The L.A. Times Won A Pulitzer For Their San Bernardino Shooting Coverage
A video from the Times newsroom shows raucous applause and a sea of giant grins. Speaking to his newsroom, L.A. Times editor-in-chief and publisher Davan Maharaj said "we owned the story." He praised his staff's work as epitomizing how news should be covered in the the digital age, with staffers providing tweets, breaking news alerts, great pictures, videos, and "everything in between." Maharaj also underscored the context of the victory: just two weeks before the attack the Times had lost 40 employees in a buyout, leaving many wondering how the paper would be able to manage powerful coverage.
The awards were announced at Columbia University. The Poynter Institute reports that the Pulitzer committee received 1,112 submissions in the various journalism categories.
As L.A. Observed noted, "Times staffers also were able to direct readers to the recent series on poverty in San Bernardino, a backgrounder to the locale that no one else had." L.A. Observed also offers a nice explainer on how the Times circumvented printing deadlines to include thorough and nuanced coverage in the paper on the morning after the shooting:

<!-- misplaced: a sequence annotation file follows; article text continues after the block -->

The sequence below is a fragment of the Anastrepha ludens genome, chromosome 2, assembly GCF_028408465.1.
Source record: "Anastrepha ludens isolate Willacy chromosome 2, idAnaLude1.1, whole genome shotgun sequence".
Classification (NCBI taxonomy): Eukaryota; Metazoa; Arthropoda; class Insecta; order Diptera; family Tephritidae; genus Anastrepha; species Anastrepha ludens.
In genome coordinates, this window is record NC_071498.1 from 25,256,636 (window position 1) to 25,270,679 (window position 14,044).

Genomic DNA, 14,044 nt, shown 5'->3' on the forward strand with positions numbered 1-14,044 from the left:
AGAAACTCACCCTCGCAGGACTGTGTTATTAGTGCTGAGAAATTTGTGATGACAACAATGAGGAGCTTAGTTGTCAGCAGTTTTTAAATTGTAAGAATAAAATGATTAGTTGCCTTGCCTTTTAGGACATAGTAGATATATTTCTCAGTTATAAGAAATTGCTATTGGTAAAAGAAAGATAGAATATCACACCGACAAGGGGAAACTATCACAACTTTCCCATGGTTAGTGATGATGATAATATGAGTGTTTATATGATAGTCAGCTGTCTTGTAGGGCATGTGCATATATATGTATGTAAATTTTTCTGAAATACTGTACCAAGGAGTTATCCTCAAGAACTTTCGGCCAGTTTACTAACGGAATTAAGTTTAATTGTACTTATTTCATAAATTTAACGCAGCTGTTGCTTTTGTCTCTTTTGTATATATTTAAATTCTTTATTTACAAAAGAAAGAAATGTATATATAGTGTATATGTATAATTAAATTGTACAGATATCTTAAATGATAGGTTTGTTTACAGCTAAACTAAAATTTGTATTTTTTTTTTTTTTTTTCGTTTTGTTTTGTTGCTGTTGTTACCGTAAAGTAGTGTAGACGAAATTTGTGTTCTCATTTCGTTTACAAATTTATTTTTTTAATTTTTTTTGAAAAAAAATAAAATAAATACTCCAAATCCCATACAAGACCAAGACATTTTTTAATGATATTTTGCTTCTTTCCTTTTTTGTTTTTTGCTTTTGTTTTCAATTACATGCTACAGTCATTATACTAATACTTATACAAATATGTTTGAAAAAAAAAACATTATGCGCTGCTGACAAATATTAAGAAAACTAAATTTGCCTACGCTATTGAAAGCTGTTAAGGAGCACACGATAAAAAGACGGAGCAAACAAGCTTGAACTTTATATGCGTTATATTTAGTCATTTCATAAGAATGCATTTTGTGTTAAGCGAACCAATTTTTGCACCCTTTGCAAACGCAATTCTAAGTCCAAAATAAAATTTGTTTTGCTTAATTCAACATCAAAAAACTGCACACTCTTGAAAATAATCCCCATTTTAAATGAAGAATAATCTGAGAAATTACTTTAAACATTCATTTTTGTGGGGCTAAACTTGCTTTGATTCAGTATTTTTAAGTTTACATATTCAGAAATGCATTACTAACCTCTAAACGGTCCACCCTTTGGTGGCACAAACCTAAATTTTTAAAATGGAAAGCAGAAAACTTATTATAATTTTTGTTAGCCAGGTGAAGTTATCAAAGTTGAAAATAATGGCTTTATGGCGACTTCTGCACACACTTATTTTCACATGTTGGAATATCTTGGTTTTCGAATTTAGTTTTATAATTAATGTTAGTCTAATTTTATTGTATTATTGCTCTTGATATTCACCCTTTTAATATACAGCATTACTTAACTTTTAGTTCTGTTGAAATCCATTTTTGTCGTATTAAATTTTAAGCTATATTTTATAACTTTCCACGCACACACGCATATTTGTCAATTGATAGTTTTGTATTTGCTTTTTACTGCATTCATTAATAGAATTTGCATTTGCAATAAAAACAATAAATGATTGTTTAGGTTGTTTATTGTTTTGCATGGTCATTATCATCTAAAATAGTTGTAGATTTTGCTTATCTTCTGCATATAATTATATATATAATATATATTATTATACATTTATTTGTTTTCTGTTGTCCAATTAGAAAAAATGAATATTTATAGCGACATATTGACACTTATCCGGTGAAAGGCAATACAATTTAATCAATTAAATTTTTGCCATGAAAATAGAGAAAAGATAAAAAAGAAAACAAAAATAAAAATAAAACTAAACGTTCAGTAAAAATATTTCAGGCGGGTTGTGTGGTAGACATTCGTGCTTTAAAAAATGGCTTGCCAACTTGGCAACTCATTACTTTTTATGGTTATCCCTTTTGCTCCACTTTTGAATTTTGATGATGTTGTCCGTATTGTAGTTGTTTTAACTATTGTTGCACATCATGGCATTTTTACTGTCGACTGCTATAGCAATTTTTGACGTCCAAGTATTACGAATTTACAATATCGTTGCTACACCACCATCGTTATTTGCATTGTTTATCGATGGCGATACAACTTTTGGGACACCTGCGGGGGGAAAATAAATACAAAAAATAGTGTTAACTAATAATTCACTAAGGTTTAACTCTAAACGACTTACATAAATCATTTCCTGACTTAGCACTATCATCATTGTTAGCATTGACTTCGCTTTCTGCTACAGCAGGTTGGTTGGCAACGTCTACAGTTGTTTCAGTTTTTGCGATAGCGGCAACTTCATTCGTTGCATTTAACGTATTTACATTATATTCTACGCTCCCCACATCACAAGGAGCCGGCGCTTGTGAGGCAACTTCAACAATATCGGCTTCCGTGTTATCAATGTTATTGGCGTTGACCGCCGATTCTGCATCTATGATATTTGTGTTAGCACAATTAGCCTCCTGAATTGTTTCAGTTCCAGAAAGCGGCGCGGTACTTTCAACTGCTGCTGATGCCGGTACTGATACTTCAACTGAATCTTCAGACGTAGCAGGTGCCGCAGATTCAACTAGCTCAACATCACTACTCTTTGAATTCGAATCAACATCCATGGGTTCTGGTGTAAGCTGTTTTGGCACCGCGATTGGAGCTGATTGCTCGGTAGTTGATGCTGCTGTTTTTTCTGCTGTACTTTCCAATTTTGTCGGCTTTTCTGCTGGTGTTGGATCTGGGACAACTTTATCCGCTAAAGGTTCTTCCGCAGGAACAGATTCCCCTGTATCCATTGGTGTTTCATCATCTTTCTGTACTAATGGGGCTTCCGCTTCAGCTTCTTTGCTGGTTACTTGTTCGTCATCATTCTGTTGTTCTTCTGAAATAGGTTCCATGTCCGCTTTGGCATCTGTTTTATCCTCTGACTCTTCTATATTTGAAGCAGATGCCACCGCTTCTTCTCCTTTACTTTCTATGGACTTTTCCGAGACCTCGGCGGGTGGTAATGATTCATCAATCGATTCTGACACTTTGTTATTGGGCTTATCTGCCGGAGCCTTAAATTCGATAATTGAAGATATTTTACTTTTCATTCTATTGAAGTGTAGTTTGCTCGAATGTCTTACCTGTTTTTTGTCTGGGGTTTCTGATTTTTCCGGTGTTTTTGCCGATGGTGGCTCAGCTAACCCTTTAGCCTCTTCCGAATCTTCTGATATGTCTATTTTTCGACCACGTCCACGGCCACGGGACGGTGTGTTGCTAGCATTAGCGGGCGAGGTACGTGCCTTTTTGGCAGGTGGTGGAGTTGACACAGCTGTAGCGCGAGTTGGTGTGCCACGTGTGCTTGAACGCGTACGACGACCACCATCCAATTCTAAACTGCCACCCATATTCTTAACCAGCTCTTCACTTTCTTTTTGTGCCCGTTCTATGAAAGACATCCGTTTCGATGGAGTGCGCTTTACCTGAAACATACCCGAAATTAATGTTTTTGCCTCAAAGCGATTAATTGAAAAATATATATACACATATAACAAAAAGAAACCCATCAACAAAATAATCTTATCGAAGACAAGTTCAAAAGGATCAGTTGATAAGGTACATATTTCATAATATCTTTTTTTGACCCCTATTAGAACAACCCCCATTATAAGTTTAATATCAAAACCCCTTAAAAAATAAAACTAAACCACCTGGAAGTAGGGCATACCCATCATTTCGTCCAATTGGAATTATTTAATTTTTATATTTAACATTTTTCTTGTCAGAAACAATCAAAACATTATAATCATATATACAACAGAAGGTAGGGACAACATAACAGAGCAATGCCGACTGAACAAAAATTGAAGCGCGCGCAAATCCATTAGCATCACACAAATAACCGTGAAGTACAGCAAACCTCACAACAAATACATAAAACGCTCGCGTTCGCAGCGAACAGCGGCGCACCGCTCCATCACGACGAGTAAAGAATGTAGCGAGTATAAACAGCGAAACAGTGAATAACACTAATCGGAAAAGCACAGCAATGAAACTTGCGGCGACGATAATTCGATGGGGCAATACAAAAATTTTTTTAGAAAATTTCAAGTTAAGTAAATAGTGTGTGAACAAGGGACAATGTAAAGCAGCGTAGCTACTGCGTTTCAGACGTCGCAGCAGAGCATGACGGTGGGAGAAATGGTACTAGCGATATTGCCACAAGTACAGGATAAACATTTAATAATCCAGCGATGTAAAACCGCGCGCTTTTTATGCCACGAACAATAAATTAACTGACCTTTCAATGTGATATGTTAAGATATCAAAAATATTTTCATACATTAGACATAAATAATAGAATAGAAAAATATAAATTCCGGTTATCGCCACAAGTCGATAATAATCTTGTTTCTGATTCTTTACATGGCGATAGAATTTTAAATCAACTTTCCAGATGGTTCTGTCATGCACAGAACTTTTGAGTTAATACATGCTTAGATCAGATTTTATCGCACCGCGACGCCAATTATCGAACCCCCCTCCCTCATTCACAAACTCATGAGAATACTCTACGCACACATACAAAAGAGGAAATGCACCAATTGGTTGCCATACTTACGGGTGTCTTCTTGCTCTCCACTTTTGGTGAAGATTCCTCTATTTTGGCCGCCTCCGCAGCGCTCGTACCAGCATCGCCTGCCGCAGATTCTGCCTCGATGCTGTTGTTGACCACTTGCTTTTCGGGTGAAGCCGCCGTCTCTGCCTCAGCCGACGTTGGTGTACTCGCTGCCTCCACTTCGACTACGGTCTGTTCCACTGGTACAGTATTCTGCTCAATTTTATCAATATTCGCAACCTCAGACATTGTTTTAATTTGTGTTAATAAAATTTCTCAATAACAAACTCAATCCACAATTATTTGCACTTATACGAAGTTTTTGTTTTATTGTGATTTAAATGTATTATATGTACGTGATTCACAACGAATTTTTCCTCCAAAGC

The question I heard from ex-Timespeople yesterday was, how would the San Bernardino story be handled in this morning's print paper given the 5:30 p.m. deadline for the A section, which allows the Times' printing plant in LA to print the newspapers of paying customers. The Times got around the deadline by renaming the California section as Times Extra and moving all of the shootings news there. That re-named section and Sports were then wrapped in front of the usual front page. There is a little bit of California and local news in the section, but it's heavily devoted to the shootings. Seven stories and a total of 29 different contributors and bylines, including Washington reporter Richard Serrano, who is taking the buyout. Serrano weighed in with the view from federal officials about the shooters.
The Times' San Bernardino coverage was previously honored by the Society of News Designers, who praised the paper's ability to include a "great mix of media types on deadline. It's really elegant with nice attention to details, purposeful editing, and thoughtful integration of multimedia." They were also named as a finalist for the American Society of News Editors's 2016 awards. The Times faced pushback from readers for the wall-to-wall reports, as well as what some readers felt was "aggrandizingly prominent coverage of the perpetrators." In a December column for the paper, Paul Thornton addressed the complaints and included excerpts from some of the letters.
Other 2016 Pulitzer Prize winners include Kathryn Schulz for her New Yorker piece on the Cascadia fault line (Feature Writing), T. Christian Miller of ProPublica and Ken Armstrong of The Marshall Project for "An Unbelievable Story of Rape" (Explanatory Reporting), and Lin-Manuel Miranda for Hamilton (Drama).
The L.A. Times Metro desk's Sarah Parvini, who worked extensively on the story, tweeted a picture from the newsroom celebration: